In the 1998–99 season Maestro Gergiev and his company celebrated several anniversaries: 20 years since he joined the Mariinsky, 10 years since becoming music director, 10 years since his first recording with Philips. The Philips-Mariinsky edition has acted like a mirror on the company – almost all the major projects have been recorded in either audio and/or video format. No less significant is the first recording of the original, St. Petersburg version of Verdi’s La forza del destino. The Sleeping Beauty and Romeo and Juliet were early fruits of this collaboration. The release of The Nutcracker and Firebird (coupled with Scriabin’s Prometheus) in 1998 reflects Maestro Gergiev’s new responsibility for the Mariinsky Ballet.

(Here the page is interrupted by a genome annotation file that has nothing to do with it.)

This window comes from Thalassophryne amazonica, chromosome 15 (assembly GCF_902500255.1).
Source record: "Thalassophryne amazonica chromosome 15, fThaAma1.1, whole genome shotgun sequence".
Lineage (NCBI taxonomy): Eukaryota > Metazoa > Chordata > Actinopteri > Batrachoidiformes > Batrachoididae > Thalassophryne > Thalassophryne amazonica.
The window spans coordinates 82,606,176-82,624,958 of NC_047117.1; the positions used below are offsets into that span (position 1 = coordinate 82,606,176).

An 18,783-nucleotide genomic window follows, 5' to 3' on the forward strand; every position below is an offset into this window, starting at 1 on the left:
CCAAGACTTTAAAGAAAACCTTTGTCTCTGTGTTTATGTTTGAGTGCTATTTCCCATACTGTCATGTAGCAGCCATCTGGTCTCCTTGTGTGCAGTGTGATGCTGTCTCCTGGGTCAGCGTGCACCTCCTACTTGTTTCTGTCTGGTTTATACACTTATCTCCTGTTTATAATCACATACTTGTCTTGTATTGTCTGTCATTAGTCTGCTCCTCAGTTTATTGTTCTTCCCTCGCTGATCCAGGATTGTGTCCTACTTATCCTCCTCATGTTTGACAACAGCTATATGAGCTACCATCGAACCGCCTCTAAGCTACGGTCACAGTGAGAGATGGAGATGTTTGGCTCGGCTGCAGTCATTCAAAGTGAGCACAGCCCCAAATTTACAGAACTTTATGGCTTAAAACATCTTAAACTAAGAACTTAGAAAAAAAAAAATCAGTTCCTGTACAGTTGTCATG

He served as musical director and conductor of recent Mariinsky productions: Das Rheingold, War and Peace, Don Giovanni, Salome and the ballet The Nutcracker. His strengths as a man of the theatre are evident in these recordings but his orchestral work is no less important. He has recorded works by Borodin, Glinka, Khachaturian, Liadov, Prokofiev, Rachmaninov, Shostakovich and Tchaikovsky, mainly with the Mariinsky forces and some with the Rotterdam Philharmonic. 1999 saw the release of Tchaikovsky: Symphony No 5 recorded live at the 1998 Salzburg Festival with Maestro Gergiev conducting the Wiener Philharmoniker. “Gergiev touched, as he often does, on something deeper. Other conductors of his generation have made their names with self consciously individual interpretations; Gergiev produces a spontaneous rush of emotion, a communal celebration of sound. He can form an idea of the music’s emotional texture and bring it viscerally to life” (The New Yorker).